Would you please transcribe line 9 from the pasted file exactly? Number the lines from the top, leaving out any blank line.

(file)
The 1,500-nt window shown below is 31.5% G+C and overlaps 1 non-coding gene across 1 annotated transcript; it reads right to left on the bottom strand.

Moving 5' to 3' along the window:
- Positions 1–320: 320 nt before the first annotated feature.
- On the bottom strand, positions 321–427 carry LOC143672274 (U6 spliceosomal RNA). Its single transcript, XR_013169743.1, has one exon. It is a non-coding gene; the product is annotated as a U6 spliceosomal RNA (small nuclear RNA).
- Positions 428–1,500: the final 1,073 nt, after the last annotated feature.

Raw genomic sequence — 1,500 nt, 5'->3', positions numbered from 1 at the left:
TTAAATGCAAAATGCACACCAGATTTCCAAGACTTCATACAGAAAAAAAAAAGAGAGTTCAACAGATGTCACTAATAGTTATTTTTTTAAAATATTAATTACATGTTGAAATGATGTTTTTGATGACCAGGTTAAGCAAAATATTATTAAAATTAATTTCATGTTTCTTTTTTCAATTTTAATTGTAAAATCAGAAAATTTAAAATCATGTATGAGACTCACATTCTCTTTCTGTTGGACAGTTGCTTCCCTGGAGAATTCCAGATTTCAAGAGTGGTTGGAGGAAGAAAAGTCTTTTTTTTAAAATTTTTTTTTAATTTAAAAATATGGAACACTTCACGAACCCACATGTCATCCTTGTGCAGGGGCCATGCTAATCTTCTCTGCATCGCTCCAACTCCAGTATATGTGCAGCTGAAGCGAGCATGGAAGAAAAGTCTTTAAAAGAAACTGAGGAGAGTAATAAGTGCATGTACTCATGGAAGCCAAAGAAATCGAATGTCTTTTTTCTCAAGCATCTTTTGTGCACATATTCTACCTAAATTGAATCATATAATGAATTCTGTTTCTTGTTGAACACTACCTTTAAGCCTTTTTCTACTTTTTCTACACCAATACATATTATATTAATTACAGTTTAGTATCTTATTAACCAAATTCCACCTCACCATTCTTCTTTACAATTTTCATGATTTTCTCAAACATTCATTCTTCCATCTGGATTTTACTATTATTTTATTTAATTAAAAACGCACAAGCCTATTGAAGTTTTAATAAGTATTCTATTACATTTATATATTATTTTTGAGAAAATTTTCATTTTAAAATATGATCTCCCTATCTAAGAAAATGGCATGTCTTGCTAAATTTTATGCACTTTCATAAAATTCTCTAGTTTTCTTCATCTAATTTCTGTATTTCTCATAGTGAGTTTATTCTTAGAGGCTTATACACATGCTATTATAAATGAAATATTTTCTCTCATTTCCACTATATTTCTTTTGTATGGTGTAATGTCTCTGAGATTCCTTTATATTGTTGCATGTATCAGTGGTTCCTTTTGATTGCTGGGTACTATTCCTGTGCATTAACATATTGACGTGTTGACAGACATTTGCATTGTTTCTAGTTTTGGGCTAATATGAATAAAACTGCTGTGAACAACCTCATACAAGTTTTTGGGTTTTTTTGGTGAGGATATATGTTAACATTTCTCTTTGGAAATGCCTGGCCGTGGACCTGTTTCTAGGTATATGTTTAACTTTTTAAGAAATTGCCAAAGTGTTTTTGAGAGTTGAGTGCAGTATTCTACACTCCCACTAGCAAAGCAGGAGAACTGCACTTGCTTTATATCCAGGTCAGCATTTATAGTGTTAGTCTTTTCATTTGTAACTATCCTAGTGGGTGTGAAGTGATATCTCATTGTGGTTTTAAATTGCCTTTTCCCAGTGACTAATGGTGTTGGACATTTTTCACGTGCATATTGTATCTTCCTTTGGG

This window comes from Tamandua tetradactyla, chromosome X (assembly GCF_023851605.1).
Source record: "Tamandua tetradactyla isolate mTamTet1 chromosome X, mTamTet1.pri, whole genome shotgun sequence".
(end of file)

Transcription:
Source record: "Tamandua tetradactyla isolate mTamTet1 chromosome X, mTamTet1.pri, whole genome shotgun sequence".